A networking series for Sudbury's mining industry is being revived, and the first meeting already brought forth many questions and concerns.
The Sudbury Area Mining Supply and Service Association (SAMSSA) held the first Export Club meeting on May 17 at the Durham Club. It was the first one in over a year, according to Paul Bradette, the organization's new director of business development.
“We decided to try doing these meetings again to get a better sense of what issues people are tackling and how we can help each other, exchange ideas and give insight with experiences,” said Bradette. “We have a great president, Dick Destefano, and a wonderful board of directors.”
Because it was the first meeting in over a year, only about 25 people attended. Bradette said he expected the number to grow as word got out the meetings are back on.
The timing is critical as well, as the mining industry in Sudbury is experiencing an upswing and demand for services grows.
Some attendees were quick to point out two specific issues: problems in the export market and the shortage of skilled and manual labour in the region.
While the initial meeting was small, Bradette said the club is planning on bringing in guest speakers, including some from the major mining companies.
To get discussions started, some members stood up to introduce themselves. Among them was the newest director, Michael Gribbons, owner of Synergy and VP of sales and marketing at Maestro Digital Mine, who talked about why networking associations like SAMSSA worked for his companies.
In short, it helped launch them into the export market. He pointed out that mining companies no longer fund research, they are looking for solutions elsewhere, and often those solutions mean collaboration with multiple companies.
As well, Gribbons explained the top four per cent of Canadian companies export around 30 per cent of their product, meaning they will have to seriously consider looking at international markets if they want to flourish.
Associations like SAMSSA, he said, help bring companies together for those collaborations and export opportunities.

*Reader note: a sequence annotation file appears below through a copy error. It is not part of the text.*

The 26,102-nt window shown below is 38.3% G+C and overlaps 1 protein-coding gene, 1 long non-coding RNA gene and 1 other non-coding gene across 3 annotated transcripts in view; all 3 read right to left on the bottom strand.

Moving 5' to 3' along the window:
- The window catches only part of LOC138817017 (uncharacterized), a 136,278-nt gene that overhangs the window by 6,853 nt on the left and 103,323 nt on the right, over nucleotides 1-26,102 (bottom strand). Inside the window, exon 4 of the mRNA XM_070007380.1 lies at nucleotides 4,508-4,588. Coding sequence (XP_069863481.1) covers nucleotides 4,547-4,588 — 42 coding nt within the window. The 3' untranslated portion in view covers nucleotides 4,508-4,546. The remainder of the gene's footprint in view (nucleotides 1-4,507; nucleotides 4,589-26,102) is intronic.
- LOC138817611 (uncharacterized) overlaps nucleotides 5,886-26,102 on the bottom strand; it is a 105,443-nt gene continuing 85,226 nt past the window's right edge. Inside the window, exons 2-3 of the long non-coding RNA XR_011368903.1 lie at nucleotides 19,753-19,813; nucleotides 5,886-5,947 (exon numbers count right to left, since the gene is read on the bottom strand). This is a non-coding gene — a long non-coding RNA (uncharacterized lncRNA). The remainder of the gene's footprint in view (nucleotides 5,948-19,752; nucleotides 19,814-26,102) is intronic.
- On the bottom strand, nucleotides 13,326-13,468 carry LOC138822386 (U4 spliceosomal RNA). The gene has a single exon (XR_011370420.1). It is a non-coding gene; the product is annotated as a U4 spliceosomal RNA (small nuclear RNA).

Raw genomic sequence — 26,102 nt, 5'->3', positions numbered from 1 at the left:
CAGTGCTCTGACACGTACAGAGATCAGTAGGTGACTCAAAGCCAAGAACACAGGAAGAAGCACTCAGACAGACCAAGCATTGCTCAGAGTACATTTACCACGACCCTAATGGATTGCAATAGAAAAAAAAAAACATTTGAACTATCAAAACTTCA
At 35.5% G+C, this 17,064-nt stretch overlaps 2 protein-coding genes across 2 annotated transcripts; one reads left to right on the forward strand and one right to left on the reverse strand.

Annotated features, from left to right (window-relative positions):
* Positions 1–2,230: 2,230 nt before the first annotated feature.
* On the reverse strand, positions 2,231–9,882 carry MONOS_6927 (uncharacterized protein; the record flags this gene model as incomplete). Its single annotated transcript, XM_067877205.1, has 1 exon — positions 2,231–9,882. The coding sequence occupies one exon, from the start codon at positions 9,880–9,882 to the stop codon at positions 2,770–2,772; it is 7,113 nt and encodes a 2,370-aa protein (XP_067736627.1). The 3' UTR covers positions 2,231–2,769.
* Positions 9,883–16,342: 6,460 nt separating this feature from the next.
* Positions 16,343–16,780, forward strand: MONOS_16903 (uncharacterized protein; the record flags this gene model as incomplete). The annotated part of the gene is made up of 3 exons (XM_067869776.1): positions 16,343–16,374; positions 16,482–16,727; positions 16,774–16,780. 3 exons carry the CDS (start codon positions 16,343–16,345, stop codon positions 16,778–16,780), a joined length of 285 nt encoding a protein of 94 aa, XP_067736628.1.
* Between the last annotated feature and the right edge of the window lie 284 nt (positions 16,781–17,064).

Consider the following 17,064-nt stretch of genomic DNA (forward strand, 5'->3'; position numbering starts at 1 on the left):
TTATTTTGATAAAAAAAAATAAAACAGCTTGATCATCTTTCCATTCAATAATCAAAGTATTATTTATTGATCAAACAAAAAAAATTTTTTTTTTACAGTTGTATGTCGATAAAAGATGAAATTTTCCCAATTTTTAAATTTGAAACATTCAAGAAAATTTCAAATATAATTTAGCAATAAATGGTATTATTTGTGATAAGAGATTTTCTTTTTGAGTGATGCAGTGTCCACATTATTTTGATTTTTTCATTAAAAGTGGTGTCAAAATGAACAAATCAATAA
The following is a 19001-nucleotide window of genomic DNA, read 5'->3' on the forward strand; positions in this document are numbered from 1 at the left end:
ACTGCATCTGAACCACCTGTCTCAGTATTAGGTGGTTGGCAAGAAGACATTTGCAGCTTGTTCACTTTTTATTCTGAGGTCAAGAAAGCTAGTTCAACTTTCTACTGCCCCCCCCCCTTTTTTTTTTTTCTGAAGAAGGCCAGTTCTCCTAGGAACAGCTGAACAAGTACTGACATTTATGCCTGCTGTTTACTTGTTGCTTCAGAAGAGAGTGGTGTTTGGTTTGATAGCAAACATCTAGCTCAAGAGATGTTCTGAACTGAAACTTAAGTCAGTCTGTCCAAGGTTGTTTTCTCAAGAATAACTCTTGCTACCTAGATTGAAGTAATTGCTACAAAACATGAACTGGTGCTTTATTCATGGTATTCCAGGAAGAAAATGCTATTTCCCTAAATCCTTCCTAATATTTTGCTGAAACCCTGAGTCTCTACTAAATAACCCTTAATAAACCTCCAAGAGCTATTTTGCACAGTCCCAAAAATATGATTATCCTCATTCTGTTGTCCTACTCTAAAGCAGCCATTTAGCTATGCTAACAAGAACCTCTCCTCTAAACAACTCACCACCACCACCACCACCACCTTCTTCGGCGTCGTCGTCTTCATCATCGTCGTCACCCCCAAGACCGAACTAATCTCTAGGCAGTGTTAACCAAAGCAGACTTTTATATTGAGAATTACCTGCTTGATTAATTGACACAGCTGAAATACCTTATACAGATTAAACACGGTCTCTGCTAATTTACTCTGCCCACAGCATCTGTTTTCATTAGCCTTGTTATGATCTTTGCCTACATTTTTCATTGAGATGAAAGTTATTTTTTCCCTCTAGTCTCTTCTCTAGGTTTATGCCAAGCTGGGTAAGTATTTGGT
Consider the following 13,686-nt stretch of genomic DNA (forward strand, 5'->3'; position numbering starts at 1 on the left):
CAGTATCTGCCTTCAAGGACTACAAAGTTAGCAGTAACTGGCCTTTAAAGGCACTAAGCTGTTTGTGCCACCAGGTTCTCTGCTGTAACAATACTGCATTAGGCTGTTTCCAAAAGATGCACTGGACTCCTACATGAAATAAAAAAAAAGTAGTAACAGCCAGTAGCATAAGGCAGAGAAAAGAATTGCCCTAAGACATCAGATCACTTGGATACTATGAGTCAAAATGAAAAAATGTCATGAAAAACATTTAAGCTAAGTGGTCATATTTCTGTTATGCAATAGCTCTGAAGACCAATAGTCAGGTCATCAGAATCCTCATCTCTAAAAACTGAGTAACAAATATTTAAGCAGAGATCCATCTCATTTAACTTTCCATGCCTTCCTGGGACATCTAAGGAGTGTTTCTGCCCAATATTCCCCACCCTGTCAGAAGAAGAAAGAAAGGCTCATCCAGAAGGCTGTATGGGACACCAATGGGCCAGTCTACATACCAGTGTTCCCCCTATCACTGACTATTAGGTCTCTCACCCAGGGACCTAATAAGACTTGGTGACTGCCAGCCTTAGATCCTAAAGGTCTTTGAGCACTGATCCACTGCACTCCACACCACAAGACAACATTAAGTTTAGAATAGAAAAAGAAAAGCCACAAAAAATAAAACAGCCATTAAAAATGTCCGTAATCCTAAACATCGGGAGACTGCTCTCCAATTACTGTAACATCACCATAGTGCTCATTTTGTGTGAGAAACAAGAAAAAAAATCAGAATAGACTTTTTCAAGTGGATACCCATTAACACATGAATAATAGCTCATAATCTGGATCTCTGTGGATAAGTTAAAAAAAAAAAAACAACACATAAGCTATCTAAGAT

“I think, for the most part, the people sitting here are the ones we don't have to convince (we are shooting high enough),” Gribbons said. “It's the ones we have to convince that don't bother showing up; they don't understand.
“I want to see 100 per cent of Sudbury's mining companies exporting.”
To reach that goal, many pointed out there is a serious labour shortage in the city, both skilled and manual. Some suggested they hire outside help, even internationally if needed, for professional jobs like engineers. At the labour level, there were many that pointed out that was a problem rooted in the secondary school system cutting back on teaching trades like welding and carpentry.
The group used to hold meetings in conjunction with the Northern Export Program and the Ministry of Northern Development and Mines. After a year away, Bradette said they see the value of the meetings again after receiving feedback.
“At the end of the day, it needs to be driven by the suppliers,” he said. “We can start setting the table to have regular meetings again.”
One of the big takeaways was learning from other's mistakes in exporting to other countries. Companies would be short-sighted to not take advantage of that to improve their standings in the industry. Many of SAMSSA's member companies have long histories of exporting, and will be looking at sharing their experiences and advice to help newer companies set up and be successful.
“We have a lot of companies here that are willing to that kind of mentorship," Bradette said. "That will be key for us."
The plan is to meet quarterly. The next meeting is planned for September.